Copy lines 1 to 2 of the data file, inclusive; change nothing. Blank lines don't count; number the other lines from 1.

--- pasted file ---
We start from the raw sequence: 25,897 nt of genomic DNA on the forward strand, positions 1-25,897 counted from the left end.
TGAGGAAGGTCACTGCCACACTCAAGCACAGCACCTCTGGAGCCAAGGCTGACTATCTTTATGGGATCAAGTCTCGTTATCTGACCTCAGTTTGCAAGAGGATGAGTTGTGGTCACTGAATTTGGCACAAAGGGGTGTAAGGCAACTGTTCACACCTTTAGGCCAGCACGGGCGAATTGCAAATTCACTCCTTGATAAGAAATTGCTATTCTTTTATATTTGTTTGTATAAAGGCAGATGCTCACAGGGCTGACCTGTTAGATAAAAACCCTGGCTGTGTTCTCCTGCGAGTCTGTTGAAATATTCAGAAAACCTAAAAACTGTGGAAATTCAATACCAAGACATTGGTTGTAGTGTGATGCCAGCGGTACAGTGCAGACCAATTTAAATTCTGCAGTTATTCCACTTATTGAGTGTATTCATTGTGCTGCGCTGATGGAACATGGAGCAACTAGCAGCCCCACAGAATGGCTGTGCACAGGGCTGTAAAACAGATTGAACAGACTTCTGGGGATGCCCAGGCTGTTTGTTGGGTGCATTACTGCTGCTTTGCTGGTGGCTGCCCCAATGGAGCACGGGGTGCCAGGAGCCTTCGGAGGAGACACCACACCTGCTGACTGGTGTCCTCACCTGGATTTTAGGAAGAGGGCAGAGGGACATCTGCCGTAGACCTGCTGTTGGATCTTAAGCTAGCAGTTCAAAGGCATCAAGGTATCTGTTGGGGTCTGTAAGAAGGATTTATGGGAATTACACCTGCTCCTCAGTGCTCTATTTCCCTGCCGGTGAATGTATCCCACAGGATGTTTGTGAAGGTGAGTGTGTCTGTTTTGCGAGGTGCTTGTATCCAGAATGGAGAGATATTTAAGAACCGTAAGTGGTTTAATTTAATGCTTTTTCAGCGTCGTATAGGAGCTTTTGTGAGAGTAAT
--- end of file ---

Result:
We start from the raw sequence: 25,897 nt of genomic DNA on the forward strand, positions 1-25,897 counted from the left end.
TGAGGAAGGTCACTGCCACACTCAAGCACAGCACCTCTGGAGCCAAGGCTGACTATCTTTATGGGATCAAGTCTCGTTATCTGACCTCAGTTTGCAAGAGGATGAGTTGTGGTCACTGAATTTGGCACAAAGGGGTGTAAGGCAACTGTTCACACCTTTAGGCCAGCACGGGCGAATTGCAAATTCACTCCTTGATAAGAAATTGCTATTCTTTTATATTTGTTTGTATAAAGGCAGATGCTCACAGGGCTGACCTGTTAGATAAAAACCCTGGCTGTGTTCTCCTGCGAGTCTGTTGAAATATTCAGAAAACCTAAAAACTGTGGAAATTCAATACCAAGACATTGGTTGTAGTGTGATGCCAGCGGTACAGTGCAGACCAATTTAAATTCTGCAGTTATTCCACTTATTGAGTGTATTCATTGTGCTGCGCTGATGGAACATGGAGCAACTAGCAGCCCCACAGAATGGCTGTGCACAGGGCTGTAAAACAGATTGAACAGACTTCTGGGGATGCCCAGGCTGTTTGTTGGGTGCATTACTGCTGCTTTGCTGGTGGCTGCCCCAATGGAGCACGGGGTGCCAGGAGCCTTCGGAGGAGACACCACACCTGCTGACTGGTGTCCTCACCTGGATTTTAGGAAGAGGGCAGAGGGACATCTGCCGTAGACCTGCTGTTGGATCTTAAGCTAGCAGTTCAAAGGCATCAAGGTATCTGTTGGGGTCTGTAAGAAGGATTTATGGGAATTACACCTGCTCCTCAGTGCTCTATTTCCCTGCCGGTGAATGTATCCCACAGGATGTTTGTGAAGGTGAGTGTGTCTGTTTTGCGAGGTGCTTGTATCCAGAATGGAGAGATATTTAAGAACCGTAAGTGGTTTAATTTAATGCTTTTTCAGCGTCGTATAGGAGCTTTTGTGAGAGTAAT